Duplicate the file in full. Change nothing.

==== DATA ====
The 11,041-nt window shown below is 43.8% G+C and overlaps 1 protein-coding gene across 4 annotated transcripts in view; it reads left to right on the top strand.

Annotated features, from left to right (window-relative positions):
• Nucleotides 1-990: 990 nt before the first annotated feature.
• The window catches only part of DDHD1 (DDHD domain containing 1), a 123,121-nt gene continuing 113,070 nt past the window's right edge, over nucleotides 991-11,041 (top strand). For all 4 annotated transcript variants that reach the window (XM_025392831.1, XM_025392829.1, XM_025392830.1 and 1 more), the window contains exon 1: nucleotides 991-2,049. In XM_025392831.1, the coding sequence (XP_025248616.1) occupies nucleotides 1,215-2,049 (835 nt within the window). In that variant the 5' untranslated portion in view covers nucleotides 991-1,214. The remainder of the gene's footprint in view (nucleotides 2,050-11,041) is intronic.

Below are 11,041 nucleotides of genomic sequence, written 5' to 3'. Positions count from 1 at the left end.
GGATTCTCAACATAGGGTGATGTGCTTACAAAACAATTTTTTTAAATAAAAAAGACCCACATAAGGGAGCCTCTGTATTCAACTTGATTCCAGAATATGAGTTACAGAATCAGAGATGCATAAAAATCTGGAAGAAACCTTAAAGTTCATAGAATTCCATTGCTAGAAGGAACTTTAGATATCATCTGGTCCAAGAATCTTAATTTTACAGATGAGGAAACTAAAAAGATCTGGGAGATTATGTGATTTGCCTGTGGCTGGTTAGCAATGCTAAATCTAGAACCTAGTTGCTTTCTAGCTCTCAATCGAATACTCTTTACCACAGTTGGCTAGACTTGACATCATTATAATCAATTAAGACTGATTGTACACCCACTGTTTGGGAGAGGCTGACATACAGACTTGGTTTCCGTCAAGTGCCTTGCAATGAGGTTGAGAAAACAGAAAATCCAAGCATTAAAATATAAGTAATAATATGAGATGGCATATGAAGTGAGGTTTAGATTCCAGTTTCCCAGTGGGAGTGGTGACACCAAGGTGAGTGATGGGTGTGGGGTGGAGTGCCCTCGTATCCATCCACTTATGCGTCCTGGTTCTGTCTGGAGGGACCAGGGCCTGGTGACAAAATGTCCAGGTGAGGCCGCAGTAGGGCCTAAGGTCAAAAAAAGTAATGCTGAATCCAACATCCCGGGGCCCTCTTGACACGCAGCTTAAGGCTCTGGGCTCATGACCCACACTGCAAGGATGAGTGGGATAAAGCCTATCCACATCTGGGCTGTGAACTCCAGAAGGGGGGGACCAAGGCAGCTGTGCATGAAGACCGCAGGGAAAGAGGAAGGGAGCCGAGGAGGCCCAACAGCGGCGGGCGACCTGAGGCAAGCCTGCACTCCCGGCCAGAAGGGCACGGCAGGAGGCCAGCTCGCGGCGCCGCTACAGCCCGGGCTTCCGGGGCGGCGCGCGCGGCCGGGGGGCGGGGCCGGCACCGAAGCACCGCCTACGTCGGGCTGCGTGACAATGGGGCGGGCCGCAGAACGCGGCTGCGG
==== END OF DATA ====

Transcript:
The 11,041-nt window shown below is 43.8% G+C and overlaps 1 protein-coding gene across 4 annotated transcripts in view; it reads left to right on the top strand.

Annotated features, from left to right (window-relative positions):
• Nucleotides 1-990: 990 nt before the first annotated feature.
• The window catches only part of DDHD1 (DDHD domain containing 1), a 123,121-nt gene continuing 113,070 nt past the window's right edge, over nucleotides 991-11,041 (top strand). For all 4 annotated transcript variants that reach the window (XM_025392831.1, XM_025392829.1, XM_025392830.1 and 1 more), the window contains exon 1: nucleotides 991-2,049. In XM_025392831.1, the coding sequence (XP_025248616.1) occupies nucleotides 1,215-2,049 (835 nt within the window). In that variant the 5' untranslated portion in view covers nucleotides 991-1,214. The remainder of the gene's footprint in view (nucleotides 2,050-11,041) is intronic.

Below are 11,041 nucleotides of genomic sequence, written 5' to 3'. Positions count from 1 at the left end.
GGATTCTCAACATAGGGTGATGTGCTTACAAAACAATTTTTTTAAATAAAAAAGACCCACATAAGGGAGCCTCTGTATTCAACTTGATTCCAGAATATGAGTTACAGAATCAGAGATGCATAAAAATCTGGAAGAAACCTTAAAGTTCATAGAATTCCATTGCTAGAAGGAACTTTAGATATCATCTGGTCCAAGAATCTTAATTTTACAGATGAGGAAACTAAAAAGATCTGGGAGATTATGTGATTTGCCTGTGGCTGGTTAGCAATGCTAAATCTAGAACCTAGTTGCTTTCTAGCTCTCAATCGAATACTCTTTACCACAGTTGGCTAGACTTGACATCATTATAATCAATTAAGACTGATTGTACACCCACTGTTTGGGAGAGGCTGACATACAGACTTGGTTTCCGTCAAGTGCCTTGCAATGAGGTTGAGAAAACAGAAAATCCAAGCATTAAAATATAAGTAATAATATGAGATGGCATATGAAGTGAGGTTTAGATTCCAGTTTCCCAGTGGGAGTGGTGACACCAAGGTGAGTGATGGGTGTGGGGTGGAGTGCCCTCGTATCCATCCACTTATGCGTCCTGGTTCTGTCTGGAGGGACCAGGGCCTGGTGACAAAATGTCCAGGTGAGGCCGCAGTAGGGCCTAAGGTCAAAAAAAGTAATGCTGAATCCAACATCCCGGGGCCCTCTTGACACGCAGCTTAAGGCTCTGGGCTCATGACCCACACTGCAAGGATGAGTGGGATAAAGCCTATCCACATCTGGGCTGTGAACTCCAGAAGGGGGGGACCAAGGCAGCTGTGCATGAAGACCGCAGGGAAAGAGGAAGGGAGCCGAGGAGGCCCAACAGCGGCGGGCGACCTGAGGCAAGCCTGCACTCCCGGCCAGAAGGGCACGGCAGGAGGCCAGCTCGCGGCGCCGCTACAGCCCGGGCTTCCGGGGCGGCGCGCGCGGCCGGGGGGCGGGGCCGGCACCGAAGCACCGCCTACGTCGGGCTGCGTGACAATGGGGCGGGCCGCAGAACGCGGCTGCGG